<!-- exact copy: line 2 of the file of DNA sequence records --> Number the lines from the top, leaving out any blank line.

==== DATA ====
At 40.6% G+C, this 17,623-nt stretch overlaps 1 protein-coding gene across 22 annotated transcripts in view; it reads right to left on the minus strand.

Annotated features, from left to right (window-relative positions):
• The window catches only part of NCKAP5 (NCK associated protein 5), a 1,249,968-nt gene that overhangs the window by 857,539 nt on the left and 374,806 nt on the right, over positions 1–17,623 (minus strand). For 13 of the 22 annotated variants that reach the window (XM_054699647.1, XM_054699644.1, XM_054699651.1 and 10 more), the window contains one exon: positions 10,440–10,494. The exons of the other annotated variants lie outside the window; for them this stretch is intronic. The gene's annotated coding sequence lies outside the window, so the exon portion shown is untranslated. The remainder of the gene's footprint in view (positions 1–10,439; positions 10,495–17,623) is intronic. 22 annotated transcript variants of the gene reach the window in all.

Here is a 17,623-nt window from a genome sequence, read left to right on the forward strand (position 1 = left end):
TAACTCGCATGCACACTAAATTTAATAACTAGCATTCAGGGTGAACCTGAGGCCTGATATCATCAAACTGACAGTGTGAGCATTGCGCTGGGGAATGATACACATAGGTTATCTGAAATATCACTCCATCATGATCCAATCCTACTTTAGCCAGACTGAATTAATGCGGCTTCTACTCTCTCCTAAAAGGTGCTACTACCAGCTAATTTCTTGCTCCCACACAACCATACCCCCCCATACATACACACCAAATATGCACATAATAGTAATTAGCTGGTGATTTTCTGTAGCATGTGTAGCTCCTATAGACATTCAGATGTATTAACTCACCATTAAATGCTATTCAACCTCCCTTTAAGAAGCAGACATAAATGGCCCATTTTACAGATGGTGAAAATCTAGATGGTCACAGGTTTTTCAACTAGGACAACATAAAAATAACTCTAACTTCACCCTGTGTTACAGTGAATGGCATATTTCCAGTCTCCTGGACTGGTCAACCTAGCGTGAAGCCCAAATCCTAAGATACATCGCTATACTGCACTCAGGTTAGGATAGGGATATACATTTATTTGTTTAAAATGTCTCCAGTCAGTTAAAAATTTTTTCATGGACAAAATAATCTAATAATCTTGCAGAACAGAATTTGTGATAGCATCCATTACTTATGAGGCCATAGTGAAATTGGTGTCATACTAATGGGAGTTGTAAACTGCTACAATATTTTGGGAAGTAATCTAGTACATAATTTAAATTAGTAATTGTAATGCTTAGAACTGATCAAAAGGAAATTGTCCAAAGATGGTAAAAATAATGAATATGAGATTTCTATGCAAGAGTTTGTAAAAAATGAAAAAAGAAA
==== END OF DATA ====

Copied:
Annotated features, from left to right (window-relative positions):